I think we’ve all become aware of the fact that our cultures and economics are intertwined. It’s a complex mosaic that cannot be approached with a simple formula for the correct pattern to emerge. In many ways, we are in unchartered waters…

My concern is that the negligence of a few will adversely affect the majority. I’ve long been a believer in the “look at the solution, not the problem” theory. In this case, the solution is clear. We will have to leave borders behind and go for global unity when it comes to financial stability.

Which Trump is the real Trump, the nationalist of today or the border-erasing globalist from, um, around a thousand days ago? Buy the ticket. Take the ride.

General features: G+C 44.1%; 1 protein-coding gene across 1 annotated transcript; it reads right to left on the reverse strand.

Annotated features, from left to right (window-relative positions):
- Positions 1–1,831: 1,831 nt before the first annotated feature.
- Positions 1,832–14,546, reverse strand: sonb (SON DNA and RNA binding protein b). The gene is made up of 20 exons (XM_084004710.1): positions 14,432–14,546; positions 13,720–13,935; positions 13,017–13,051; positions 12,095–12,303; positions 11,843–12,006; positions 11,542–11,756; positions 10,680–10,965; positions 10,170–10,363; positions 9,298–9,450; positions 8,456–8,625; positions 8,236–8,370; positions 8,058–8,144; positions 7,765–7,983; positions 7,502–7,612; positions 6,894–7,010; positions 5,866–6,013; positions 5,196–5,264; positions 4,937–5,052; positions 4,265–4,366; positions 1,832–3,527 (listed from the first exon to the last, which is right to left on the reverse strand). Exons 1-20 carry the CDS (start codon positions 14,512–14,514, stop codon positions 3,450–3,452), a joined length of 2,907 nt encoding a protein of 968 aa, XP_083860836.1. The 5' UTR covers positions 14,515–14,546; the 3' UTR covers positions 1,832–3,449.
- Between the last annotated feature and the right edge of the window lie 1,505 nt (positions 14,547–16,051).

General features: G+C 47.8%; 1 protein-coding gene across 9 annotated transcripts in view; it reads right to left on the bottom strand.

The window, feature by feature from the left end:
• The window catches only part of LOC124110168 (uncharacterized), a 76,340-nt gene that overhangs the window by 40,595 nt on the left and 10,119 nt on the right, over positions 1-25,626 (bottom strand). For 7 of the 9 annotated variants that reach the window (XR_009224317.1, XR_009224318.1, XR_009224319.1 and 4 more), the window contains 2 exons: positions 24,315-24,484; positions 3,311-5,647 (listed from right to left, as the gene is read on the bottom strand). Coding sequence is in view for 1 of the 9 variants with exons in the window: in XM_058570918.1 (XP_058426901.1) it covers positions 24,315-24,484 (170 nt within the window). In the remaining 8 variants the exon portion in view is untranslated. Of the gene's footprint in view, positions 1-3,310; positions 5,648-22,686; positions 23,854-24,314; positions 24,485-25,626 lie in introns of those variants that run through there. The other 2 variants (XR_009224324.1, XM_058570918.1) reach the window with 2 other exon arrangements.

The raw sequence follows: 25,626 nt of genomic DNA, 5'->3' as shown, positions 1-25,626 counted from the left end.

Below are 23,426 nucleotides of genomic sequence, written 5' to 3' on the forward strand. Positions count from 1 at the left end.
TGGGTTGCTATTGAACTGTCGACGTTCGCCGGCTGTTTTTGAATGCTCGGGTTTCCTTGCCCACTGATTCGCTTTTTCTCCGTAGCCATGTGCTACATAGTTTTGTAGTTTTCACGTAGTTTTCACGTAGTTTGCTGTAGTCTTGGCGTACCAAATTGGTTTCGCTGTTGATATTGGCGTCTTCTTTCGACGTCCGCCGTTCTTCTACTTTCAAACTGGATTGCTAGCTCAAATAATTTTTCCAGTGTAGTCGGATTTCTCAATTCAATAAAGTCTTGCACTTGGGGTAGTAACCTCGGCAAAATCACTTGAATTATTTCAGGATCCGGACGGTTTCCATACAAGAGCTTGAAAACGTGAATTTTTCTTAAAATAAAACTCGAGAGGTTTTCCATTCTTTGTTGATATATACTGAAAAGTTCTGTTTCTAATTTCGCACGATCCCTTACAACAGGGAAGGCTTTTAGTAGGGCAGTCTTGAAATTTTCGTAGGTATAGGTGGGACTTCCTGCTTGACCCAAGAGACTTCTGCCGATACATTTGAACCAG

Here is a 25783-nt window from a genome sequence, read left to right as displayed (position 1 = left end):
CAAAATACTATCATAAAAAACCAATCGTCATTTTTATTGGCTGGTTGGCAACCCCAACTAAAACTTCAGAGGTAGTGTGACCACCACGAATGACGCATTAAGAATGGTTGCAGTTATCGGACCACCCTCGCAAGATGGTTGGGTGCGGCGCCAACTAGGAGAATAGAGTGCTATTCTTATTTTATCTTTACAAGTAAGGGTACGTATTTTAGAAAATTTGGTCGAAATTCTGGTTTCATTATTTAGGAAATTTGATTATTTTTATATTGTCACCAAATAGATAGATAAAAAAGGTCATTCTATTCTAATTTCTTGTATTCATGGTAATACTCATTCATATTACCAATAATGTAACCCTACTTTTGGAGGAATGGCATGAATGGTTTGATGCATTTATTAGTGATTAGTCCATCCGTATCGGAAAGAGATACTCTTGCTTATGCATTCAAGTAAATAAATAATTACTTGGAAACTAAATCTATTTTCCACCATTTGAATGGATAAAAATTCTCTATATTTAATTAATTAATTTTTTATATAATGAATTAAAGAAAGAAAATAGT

Via the Right Scoop, here’s a darkly funny bit from Jimmy Kimmel confirming what we all already know, that none of the above matters because Trump enjoys a cult of personality that would forgive him if he literally murdered someone, let alone flipped on his core proposals.